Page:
The online degrees have gained strong footing because of high enrollment and a method of being self-supportive through tuition. It was helpful to the university at the time, which was looking to increase the number of students enrolled as the UW System was experiencing a round of funding losses.

With enrollments closing in on 200 in the BBA degree and 315 self-identified online MBA students (in comparison to 200 on-campus students), the program has been able to meet its financial needs.

The MBA’s numbers have been showing a decline in enrollment in recent years because of the increasing number of other institutions offering MBA programs, emphases of the program are continually being introduced. Despite the drop in student enrollment, marketing and data analysis was available this year, and a finance curriculum will be introduced in Fall 2017.

‘Ahead of the curve’

What started off as a Powerpoint presentation with audio during the degrees’ earliest days has turned into a full-blown media studio that “can do anything a TV station can do,” Schramm said.

The media lab, housed in the Online Education and Technology Support Center with similar equipment in the ICIT’s lab, allows professors to record short segments of their lectures to place on D2L.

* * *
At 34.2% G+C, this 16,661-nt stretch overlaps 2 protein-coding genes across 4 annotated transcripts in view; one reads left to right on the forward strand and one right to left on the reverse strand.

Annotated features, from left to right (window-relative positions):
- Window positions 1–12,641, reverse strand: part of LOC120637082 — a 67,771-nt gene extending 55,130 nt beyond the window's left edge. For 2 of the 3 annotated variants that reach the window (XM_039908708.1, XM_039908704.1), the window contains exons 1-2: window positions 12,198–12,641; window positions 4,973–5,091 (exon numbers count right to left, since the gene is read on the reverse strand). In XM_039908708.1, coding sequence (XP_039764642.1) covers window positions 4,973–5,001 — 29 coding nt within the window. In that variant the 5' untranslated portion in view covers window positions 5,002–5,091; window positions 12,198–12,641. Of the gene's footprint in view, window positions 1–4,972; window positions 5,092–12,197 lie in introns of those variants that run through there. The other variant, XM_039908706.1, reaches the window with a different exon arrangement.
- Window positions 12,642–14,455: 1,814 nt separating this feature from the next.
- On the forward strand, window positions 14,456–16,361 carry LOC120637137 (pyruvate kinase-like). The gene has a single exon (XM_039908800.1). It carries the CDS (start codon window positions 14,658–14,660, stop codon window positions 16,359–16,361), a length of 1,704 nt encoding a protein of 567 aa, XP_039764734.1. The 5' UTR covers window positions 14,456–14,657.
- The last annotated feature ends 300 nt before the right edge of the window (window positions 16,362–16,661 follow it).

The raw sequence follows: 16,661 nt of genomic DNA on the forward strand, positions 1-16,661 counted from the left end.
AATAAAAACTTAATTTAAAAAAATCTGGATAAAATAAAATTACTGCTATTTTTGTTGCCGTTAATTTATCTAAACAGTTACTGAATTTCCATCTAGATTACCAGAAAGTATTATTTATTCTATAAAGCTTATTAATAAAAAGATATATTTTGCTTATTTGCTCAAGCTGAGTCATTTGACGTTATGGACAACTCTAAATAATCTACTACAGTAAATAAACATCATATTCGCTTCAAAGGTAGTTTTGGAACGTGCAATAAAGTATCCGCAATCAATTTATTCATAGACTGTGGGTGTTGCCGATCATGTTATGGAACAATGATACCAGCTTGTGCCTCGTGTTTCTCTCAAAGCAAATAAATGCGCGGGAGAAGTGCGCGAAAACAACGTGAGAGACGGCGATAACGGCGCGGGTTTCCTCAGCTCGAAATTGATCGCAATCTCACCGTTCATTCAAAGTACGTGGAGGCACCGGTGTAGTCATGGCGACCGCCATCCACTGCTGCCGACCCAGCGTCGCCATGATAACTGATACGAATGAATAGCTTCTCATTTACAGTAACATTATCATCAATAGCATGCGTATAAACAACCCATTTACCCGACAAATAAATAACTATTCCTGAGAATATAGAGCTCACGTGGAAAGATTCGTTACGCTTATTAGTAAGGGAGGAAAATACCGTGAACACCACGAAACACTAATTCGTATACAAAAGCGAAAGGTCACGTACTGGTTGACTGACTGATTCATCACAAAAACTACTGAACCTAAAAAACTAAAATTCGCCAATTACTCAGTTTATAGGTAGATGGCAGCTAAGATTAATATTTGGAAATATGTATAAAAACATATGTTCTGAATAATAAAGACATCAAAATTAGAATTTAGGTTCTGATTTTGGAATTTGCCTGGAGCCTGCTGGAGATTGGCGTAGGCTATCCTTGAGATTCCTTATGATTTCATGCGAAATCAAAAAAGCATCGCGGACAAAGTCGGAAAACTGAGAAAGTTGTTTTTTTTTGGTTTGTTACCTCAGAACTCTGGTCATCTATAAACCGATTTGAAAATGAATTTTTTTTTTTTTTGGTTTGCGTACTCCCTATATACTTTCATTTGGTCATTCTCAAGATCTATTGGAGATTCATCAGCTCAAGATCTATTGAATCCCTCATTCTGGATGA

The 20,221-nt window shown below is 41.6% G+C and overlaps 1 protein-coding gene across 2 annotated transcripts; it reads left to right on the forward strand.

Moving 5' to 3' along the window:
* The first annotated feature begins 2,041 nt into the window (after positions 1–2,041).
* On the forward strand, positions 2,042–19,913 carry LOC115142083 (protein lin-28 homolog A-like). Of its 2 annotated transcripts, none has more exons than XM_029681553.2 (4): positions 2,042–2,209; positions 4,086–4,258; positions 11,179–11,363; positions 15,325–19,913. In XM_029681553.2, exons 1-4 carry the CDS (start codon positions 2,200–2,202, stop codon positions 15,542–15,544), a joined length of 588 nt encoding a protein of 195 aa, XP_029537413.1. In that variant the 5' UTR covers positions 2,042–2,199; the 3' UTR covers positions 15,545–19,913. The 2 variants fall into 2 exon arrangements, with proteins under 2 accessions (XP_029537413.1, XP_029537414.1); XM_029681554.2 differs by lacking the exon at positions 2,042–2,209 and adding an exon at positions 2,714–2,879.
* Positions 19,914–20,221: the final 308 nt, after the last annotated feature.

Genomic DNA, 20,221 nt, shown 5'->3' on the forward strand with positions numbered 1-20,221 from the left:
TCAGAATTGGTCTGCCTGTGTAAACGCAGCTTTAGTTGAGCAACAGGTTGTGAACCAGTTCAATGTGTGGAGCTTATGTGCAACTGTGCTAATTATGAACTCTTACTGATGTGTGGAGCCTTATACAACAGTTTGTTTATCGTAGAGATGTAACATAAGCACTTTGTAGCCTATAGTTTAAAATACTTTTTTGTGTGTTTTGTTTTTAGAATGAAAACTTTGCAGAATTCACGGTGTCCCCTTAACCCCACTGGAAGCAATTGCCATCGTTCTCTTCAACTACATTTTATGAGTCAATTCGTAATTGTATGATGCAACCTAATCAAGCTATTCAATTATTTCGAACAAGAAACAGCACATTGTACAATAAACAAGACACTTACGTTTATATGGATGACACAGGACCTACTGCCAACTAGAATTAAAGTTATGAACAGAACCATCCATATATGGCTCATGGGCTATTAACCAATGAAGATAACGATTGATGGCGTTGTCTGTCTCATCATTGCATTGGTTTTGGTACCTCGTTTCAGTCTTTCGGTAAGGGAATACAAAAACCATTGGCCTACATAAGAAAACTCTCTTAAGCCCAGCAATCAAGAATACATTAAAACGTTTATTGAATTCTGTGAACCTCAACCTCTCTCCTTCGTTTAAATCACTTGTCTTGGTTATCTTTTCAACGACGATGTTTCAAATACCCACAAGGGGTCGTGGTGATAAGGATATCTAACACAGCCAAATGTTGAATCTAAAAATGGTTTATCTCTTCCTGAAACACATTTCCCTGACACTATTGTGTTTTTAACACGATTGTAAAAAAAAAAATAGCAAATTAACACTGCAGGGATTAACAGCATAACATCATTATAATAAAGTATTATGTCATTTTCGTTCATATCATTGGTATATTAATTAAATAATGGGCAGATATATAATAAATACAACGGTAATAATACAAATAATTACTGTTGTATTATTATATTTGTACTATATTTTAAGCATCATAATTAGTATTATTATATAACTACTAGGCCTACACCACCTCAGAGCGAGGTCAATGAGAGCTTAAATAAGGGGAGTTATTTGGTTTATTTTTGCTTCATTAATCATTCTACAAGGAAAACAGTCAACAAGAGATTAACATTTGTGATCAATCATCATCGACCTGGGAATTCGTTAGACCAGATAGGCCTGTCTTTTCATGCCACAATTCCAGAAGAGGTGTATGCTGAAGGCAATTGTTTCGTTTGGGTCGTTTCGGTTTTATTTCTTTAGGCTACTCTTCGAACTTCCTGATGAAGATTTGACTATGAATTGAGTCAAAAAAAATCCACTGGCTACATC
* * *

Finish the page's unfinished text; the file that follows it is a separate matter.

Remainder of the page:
“We require all of our online classes to have some number of media files to be included,” Schramm said. “Lectures aren’t the same online as they are in a traditional class because you’re much more succinct to more independent learning, but you can still give them the basic ideas.”

The lab, a darkened room on the third floor of Hyland with different colored backgrounds of Warhawk purple and a green screen rolled up on the ceiling is run by Schramm and student employees, to make the jobs of the professors teaching the BBA and the MBA courses a little easier.

The student employees will set the scene in the lab for the instructors, do the recording and then edit and process the video.

Instructors aren’t the only ones encouraged to take advantage of the studio – guest speakers who come to speak in traditional business classes are asked to “carve out some time” to record their message in the media lab, Schramm said.

It allows the online students to learn from professionals in the field for future semesters.

The technology for online classes hasn’t always been so easy; when the MBA was launched in the 90s, it became a source of irritation for the students and the instructors, Stone said.

“Students would register and it was just endless problems,” Stone said. “Since this was early in the online world, these things just couldn’t sustain. They’d run into problems if too many students were logging in at a time; they’d shut down. Faculty were just so frustrated.”

The university went through multiple outside web server vendors until it integrated all of the campus to D2L. The media lab has undergone its own changes in those same years, moving from its first home in one of  the former Carlson Hall’s closets with a drapery to cover the boxes in the background and a camera.

“We’ve always been ahead of the curve when it comes to technology and new ideas on how to teach online through various methodologies,” Schramm said.